We’re seeing signs that Microsoft is rethinking its monolithic approach to not only the mass-market Windows operating system but the entire family of Windows products from servers down to CE-based embedded devices. While newly minted Windows head Steven Sinofsky continues to play his cards close to his chest, we’re seeing signs that Microsoft is rethinking its monolithic approach to not only the mass-market Windows operating system but the entire family of Windows products from servers down to CE-based embedded devices.
First up is a streamlined microkernel codenamed MinWin, around which a re-engineered Windows line will be built. Described as “the Windows 7 source-code base”, in reference to the successor to Windows Vista which is slated for a 2010 release, MinWin strips back the current NT-based kernel to the barest of bare metal.
“We’ll be using this internally to build all the products based on Windows” said Microsoft engineer Eric Traut, when he slipped the first public glimpse of MinWin into a demonstration of Microsoft’s virtualization technology at the University of Illinois last week.
After loading multiple versions of Windows from the original 1.0 release through to NT 4 – including Windows ‘Bob’ which earned a few chuckles from the audience and which Traut described as “not necessarily Microsoft’s proudest moment!” – Traut fired up an additional VM session to load MinWin, which he called “the core of Windows 7, the Windows 7 source-code base”.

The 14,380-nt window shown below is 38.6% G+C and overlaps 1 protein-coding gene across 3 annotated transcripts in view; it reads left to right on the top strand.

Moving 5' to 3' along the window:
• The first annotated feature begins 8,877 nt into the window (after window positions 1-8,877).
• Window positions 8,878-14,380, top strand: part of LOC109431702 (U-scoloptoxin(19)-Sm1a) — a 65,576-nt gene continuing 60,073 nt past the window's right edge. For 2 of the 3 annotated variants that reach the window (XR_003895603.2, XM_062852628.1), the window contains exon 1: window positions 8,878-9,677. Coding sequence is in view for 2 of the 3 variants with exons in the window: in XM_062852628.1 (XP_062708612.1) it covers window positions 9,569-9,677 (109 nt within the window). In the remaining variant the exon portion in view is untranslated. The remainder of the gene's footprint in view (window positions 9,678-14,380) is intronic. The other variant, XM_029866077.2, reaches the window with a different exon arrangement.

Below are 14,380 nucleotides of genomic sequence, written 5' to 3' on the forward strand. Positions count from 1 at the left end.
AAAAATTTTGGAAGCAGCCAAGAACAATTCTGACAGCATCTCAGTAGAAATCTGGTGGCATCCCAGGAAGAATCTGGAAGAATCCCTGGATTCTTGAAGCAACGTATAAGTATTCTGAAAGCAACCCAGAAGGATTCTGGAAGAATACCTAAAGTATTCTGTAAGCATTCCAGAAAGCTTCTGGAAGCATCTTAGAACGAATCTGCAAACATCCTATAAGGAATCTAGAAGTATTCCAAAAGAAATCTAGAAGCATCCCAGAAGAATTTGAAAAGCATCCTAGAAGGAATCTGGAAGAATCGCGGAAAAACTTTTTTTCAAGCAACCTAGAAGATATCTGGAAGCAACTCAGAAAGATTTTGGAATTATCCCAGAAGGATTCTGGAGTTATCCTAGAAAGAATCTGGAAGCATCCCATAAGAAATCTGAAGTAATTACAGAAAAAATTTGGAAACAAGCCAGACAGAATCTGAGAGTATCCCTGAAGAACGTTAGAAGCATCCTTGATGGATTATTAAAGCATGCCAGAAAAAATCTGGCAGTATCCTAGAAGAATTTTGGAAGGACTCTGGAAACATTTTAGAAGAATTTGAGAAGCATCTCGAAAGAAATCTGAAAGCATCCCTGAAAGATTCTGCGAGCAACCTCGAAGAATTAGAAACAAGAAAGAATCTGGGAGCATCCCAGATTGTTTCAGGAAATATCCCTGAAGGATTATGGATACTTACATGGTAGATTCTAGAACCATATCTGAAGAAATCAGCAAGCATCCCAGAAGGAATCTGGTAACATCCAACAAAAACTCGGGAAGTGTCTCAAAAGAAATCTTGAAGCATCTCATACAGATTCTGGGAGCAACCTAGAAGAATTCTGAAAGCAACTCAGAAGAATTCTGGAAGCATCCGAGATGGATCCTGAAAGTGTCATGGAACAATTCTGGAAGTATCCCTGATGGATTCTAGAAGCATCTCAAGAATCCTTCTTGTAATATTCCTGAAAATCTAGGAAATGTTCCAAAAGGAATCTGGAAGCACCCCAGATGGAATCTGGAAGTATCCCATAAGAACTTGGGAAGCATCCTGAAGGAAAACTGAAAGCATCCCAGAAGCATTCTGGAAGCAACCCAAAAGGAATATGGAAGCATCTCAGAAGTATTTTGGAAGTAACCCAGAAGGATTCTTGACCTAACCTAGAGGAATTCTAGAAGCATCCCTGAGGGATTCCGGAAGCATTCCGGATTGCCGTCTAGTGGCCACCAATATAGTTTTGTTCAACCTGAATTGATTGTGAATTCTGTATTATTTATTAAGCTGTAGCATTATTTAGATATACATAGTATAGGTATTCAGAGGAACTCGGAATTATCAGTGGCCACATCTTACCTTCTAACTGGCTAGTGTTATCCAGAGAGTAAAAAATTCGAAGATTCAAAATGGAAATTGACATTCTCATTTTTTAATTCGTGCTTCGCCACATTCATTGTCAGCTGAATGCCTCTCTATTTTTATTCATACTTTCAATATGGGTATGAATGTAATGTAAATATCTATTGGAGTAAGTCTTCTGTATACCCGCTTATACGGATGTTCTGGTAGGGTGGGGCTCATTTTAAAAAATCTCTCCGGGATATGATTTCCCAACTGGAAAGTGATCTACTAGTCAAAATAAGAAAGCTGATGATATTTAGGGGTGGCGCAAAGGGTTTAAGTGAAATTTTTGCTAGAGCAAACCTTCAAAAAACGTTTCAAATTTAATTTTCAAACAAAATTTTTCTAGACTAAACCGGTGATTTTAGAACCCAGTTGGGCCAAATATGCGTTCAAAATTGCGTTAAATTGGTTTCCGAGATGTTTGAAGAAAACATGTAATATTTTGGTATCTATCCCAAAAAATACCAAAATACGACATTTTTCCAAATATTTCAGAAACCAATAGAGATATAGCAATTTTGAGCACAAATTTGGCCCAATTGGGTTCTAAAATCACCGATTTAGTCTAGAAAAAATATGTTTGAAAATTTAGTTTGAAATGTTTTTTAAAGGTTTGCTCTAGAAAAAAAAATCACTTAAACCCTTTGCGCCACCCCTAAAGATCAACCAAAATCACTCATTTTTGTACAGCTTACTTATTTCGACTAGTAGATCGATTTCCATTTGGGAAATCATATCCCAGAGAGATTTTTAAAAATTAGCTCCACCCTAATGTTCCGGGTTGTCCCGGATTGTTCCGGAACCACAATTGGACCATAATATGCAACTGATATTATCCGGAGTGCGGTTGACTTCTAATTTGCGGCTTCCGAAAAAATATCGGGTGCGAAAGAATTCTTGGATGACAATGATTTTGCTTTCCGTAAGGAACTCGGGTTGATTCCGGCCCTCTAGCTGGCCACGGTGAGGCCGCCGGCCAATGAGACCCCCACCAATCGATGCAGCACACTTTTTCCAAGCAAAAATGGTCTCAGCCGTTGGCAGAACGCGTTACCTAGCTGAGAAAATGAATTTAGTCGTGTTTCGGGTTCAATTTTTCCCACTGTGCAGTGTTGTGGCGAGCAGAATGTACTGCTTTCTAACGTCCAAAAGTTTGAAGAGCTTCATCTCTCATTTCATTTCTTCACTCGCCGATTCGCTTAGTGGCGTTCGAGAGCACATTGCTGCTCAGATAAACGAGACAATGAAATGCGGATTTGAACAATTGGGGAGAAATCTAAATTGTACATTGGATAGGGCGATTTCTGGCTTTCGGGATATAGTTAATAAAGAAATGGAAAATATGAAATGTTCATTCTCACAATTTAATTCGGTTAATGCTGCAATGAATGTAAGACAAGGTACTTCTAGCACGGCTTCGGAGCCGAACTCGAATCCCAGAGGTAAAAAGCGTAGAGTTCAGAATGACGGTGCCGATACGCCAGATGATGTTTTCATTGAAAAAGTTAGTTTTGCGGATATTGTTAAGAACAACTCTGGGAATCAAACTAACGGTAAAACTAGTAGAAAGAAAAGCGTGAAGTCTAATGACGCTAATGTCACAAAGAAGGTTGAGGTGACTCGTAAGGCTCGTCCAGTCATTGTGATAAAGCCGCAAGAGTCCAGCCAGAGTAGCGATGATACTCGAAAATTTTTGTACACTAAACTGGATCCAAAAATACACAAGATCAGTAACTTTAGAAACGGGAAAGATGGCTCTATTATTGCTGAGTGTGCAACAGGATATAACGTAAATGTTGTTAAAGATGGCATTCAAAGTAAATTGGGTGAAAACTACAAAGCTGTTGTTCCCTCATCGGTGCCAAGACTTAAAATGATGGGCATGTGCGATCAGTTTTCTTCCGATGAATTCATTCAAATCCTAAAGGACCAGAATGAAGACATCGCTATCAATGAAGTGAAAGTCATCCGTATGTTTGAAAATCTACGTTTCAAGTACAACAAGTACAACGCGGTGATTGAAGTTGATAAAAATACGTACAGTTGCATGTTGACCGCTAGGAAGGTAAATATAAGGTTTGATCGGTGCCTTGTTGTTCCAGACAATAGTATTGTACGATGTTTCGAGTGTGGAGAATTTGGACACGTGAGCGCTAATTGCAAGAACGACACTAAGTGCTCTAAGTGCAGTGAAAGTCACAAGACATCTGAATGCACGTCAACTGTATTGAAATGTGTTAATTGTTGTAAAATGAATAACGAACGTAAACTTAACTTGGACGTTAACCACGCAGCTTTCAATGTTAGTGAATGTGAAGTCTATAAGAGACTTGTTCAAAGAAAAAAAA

Eye candy, begone: MinWin is so lean that even the Windows flag on the splash screen is rendered using ASCIIEye candy, begone: MinWin is so lean that even the Windows flag on the splash screen is rendered using ASCIIYou can forget about eye candy – the prototype microkernel doesn’t even contain a graphics subsystem in its current build, so the startup screen flashed a Windows flag created with ASCII characters.
You can also forget about almost every other other creature comfort of a modern operating system. Microsoft has ditched the lot in orde to get MinWin down to the point where it takes up 25MB of hard disk space and runs in 40MB of RAM.
“A lot of people think of Windows as this really large bloated operating system, and that may be a fair characterisation, I have to admit” Taut said. “It is large, it contains a lot of stuff, but at its core, the kernel and the components that make up the very core of the operating system are pretty streamlined.”
“It’s still bigger than I’d like it to be, but we’ve taken a shot at really stripping out all of the layers above and making sure that we had a clean architectural layer there, and we created what we call MinWin. About 100 files make up the system in total, compared to the 5,000 files that make up all of Windows.”
While Taut stressed that MinWin was an internal-only project which “you won’t see us productising, but you could imagine this being used as the basis for products in the future.” He later elaborated that “we’ll be using (MinWin) internally to build all the products based on Windows. It’s not just the OS that’s running on many laptops in this room, it’s also the OS used for media centres, for servers, for small embedded devices. It’s used in a lot of different ways, and this will provide the opportunity to move into a lot of different areas.”